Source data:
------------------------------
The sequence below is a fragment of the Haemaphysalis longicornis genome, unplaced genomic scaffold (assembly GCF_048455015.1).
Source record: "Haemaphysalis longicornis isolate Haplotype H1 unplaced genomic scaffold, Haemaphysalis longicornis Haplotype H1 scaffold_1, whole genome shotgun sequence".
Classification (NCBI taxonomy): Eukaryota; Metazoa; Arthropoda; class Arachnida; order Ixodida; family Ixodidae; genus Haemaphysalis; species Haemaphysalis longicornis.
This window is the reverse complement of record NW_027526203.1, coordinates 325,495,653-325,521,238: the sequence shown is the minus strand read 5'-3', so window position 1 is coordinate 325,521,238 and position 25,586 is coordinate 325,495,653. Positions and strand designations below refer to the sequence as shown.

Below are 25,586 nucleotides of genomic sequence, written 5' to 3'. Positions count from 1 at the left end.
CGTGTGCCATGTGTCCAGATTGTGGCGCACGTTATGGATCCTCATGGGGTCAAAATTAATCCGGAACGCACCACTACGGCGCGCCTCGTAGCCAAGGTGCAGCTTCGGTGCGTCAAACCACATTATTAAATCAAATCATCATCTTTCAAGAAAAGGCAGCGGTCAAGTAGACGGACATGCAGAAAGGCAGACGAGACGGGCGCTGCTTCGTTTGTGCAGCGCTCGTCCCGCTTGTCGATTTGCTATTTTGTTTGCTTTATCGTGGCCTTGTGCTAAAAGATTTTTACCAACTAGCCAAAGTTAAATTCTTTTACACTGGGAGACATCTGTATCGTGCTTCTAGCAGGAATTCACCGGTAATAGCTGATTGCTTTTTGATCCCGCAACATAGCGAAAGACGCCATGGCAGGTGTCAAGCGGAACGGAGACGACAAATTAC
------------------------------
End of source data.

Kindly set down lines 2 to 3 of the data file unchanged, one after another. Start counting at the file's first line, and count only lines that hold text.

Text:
Source record: "Haemaphysalis longicornis isolate Haplotype H1 unplaced genomic scaffold, Haemaphysalis longicornis Haplotype H1 scaffold_1, whole genome shotgun sequence".
Classification (NCBI taxonomy): Eukaryota; Metazoa; Arthropoda; class Arachnida; order Ixodida; family Ixodidae; genus Haemaphysalis; species Haemaphysalis longicornis.